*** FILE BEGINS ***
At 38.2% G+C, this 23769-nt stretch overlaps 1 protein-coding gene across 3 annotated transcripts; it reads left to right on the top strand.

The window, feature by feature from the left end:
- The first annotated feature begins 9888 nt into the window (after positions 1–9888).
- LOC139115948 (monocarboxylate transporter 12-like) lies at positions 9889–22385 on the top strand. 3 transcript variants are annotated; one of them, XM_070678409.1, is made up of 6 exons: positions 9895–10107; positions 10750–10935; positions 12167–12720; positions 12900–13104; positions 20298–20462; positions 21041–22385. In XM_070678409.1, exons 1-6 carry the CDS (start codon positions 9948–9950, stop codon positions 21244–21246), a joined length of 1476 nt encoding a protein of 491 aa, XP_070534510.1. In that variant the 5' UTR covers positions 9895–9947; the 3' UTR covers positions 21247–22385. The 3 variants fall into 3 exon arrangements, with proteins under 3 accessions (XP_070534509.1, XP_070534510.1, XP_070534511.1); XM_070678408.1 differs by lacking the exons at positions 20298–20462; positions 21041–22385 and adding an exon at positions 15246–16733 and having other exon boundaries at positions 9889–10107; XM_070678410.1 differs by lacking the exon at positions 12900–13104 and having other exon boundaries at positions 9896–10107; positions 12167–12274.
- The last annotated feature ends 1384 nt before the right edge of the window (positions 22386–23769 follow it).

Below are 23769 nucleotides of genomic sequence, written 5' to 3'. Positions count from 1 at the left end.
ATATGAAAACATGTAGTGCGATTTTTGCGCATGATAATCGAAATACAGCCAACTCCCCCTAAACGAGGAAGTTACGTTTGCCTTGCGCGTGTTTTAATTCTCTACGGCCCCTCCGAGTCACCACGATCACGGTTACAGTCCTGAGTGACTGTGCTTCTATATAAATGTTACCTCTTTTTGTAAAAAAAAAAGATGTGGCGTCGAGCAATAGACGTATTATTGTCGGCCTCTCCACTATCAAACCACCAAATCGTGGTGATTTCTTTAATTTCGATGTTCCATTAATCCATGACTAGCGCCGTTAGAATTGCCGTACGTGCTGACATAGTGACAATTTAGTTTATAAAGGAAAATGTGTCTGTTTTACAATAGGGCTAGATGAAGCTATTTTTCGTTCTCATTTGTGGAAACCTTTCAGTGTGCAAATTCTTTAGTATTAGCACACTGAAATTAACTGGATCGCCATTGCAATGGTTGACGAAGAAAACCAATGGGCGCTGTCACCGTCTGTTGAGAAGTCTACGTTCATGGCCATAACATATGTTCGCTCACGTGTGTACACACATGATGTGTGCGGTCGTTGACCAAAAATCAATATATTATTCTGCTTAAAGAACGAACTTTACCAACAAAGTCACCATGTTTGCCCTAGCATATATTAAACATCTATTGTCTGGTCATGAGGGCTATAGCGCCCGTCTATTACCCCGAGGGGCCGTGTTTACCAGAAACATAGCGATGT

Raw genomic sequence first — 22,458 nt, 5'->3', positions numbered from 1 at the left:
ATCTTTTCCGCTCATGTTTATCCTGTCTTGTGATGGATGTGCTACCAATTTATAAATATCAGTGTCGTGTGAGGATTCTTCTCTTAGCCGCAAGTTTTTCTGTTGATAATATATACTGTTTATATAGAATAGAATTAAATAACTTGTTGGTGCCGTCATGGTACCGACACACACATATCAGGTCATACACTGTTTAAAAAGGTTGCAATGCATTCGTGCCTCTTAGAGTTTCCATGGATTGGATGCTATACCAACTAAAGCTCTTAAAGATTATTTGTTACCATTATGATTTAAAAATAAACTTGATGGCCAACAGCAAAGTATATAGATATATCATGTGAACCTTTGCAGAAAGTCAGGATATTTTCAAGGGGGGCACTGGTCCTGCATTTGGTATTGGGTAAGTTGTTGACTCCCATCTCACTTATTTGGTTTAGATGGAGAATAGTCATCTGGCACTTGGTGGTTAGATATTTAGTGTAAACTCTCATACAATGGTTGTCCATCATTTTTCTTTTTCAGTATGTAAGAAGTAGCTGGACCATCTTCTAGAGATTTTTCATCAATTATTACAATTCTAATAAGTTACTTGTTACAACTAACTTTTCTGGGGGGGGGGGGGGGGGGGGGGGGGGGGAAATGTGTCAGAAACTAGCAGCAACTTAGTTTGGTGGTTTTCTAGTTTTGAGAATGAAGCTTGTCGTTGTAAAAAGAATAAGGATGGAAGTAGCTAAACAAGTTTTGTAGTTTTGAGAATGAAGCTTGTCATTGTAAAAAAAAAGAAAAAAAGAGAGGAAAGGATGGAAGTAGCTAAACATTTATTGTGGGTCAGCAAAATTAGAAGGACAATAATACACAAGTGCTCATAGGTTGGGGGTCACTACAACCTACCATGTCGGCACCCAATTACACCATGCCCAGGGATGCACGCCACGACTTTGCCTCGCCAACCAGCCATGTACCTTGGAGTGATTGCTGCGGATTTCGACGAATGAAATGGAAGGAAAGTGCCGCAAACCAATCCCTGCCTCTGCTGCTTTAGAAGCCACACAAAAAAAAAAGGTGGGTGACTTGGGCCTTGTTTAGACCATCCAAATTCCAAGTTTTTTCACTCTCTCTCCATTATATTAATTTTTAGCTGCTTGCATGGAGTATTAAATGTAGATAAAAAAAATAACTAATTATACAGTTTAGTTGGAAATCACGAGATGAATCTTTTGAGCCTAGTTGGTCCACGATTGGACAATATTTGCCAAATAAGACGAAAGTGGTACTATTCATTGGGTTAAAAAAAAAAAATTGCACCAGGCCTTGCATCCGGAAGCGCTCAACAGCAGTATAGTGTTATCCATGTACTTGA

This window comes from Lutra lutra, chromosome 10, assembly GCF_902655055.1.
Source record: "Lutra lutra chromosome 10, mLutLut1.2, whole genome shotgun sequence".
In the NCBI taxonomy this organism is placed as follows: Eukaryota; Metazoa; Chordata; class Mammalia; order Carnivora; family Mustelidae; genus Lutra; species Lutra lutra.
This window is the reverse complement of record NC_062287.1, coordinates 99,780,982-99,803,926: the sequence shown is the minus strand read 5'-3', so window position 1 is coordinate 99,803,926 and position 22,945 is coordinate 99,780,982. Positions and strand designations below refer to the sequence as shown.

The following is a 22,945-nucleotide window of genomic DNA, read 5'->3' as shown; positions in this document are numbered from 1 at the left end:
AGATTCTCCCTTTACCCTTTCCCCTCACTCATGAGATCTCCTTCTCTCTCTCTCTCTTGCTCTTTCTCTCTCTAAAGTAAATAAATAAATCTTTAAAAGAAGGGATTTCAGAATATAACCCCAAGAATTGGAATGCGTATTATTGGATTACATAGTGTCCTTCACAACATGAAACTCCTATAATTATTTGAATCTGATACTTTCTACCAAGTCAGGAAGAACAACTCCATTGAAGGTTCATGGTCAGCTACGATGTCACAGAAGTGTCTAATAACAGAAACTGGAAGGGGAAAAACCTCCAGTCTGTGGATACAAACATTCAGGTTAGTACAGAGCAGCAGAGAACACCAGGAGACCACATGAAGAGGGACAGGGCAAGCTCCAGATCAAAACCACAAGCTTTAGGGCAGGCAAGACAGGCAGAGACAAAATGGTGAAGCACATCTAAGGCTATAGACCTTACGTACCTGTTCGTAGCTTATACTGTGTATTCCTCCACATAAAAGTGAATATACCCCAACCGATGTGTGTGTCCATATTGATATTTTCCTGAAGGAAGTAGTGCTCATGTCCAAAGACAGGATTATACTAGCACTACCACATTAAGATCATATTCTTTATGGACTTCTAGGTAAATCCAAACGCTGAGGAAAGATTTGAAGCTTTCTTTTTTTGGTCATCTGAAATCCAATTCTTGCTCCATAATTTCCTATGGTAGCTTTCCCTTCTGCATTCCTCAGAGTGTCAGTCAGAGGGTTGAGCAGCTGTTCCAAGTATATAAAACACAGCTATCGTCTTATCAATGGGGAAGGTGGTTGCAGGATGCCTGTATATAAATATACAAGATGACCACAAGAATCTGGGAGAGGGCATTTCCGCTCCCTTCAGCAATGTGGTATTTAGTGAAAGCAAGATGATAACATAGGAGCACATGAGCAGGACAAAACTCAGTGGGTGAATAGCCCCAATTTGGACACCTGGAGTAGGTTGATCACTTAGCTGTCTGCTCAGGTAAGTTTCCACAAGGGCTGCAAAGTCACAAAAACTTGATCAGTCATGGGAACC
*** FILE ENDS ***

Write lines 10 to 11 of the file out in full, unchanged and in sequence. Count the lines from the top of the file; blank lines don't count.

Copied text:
This window comes from Lutra lutra, chromosome 10, assembly GCF_902655055.1.
Source record: "Lutra lutra chromosome 10, mLutLut1.2, whole genome shotgun sequence".